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Walter “Wolfman” Washington: Blues from New Orleans

Ahead of his India debut, the American bluesman looks back on his eventful career

David Britto Jan 29, 2018

American bluesman Walter “Wolfman” Washington will perform at the eighth edition of the Mahindra Blues Festival next month. Photo: Courtesy of Mahindra Blues Festival

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Walter “Wolfman” Washington is a musician of unparalleled versatility. The American blues vocalist-guitarist’s roots might be in the blues””he’s been performing it for over half a century””but in the past three decades, he has also whipped up some wholesome funk and R&B. It can be heard best on his 1997 record, Blue Moon Risin’.

It is but only natural for Washington to glide between different styles of music effortlessly””he grew up in New Orleans within a family that breathed music. “It was all around me. My whole family was involved in music, including two of my uncles, [the veteran guitarists] Guitar Slim [Eddie Jones] and Lightnin’ Slim [Otis Verries Hicks].” His first guitar was gifted to him by his cousin, the legendary American R&B singer Ernie K-Doe, who Washington fondly remembers as an early inspiration. “He was out there playing music and bringing home money and taking care of my auntie.”

Next month, Washington will perform for the first time in India, at the Mahindra Blues Festival. “We want to share some of our special brand of New Orleans music with the people,” says the 74-year-old, who started his career as a teenager, playing with pop and R&B singer Lee Dorsey’s group. He went on to form his own band in the mid-Sixties called the All Fools Band. The group hit quite a few of the New Orleans clubs at the time and Washington remembers how the band became his second family. He says, “Each [of us] had our own brand of liquor, our own way of playing music, and our own part of the family. It was great fun!”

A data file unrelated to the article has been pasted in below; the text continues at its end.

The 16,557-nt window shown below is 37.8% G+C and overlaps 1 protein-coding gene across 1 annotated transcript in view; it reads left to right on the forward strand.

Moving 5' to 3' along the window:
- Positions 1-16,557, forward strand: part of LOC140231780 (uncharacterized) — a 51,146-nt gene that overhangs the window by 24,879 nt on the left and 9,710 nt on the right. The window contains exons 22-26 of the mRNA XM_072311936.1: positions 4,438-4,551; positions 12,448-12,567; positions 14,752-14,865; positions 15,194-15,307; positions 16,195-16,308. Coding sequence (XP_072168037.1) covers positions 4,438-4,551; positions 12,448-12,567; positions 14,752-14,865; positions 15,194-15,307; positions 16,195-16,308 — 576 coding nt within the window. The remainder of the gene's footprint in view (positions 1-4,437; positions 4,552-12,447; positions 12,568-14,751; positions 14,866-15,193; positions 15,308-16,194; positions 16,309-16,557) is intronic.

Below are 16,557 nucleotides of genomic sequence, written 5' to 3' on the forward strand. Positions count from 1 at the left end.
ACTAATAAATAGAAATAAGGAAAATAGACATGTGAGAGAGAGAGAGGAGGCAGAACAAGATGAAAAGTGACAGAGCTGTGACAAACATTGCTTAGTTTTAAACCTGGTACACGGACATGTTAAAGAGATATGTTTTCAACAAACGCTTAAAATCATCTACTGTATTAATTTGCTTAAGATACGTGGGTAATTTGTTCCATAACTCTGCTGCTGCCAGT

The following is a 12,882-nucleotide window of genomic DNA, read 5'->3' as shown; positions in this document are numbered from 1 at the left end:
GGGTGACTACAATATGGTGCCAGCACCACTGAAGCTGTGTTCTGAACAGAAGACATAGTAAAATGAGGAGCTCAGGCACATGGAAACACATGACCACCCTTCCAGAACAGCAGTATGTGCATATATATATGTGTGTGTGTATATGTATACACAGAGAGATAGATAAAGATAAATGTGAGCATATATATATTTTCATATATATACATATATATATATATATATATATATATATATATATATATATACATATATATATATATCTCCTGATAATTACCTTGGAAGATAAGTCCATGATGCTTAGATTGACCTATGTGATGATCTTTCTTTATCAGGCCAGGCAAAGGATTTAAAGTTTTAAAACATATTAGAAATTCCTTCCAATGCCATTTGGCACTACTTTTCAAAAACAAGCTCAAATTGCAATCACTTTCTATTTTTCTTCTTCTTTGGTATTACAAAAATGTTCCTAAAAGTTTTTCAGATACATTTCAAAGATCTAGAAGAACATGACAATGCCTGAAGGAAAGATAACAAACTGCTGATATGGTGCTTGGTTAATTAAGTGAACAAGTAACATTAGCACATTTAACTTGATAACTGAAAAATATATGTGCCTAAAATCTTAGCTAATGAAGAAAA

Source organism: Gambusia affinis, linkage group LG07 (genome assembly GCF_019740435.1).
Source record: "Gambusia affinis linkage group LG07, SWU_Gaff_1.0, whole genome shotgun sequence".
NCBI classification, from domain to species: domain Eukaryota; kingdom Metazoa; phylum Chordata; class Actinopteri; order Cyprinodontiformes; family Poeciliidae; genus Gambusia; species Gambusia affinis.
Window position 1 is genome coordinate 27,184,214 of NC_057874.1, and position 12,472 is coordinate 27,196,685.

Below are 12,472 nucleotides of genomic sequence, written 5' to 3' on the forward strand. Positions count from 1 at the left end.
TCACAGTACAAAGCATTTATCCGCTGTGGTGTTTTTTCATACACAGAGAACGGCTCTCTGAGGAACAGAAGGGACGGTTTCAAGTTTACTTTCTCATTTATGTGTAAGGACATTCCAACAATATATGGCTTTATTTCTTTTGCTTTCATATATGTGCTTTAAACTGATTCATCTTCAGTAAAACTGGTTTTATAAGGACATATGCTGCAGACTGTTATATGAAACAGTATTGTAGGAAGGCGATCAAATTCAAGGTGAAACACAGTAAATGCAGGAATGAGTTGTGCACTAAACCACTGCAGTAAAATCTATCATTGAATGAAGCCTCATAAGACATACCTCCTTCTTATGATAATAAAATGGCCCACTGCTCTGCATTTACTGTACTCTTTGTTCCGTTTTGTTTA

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Washington was destined to be on stage but it wasn’t until he joined the late American blues vocalist Johnny Adams’ band in the Seventies that he gained enough self-belief as a performer. Under Adams’ benign mentorship, the young musician found his true calling. “Johnny was like my shepherd; he inspired me to be a singer and not just a guitar player. He gave me the confidence to perform in public and not be afraid,” he says.

In 1981, the musician cut a deal with a small New Orleans-based record label, Help’ Me Records, and released his debut solo album titled Rainin’ In My Life. Washington remembers the tiny but momentous triumph: “I was so proud of myself and my band. It was so exciting to be on a record label and to have something to show for our hard work.” Soon after, Washington formed The Roadmasters, his current band which has to its name several albums over a 30-year career. “We [The Roadmasters] are still together because we understand each other and communicate through our music,” says Washington.

Watch Walter “Wolfman” Washington and The Roadmasters perform “Steal Away” below:

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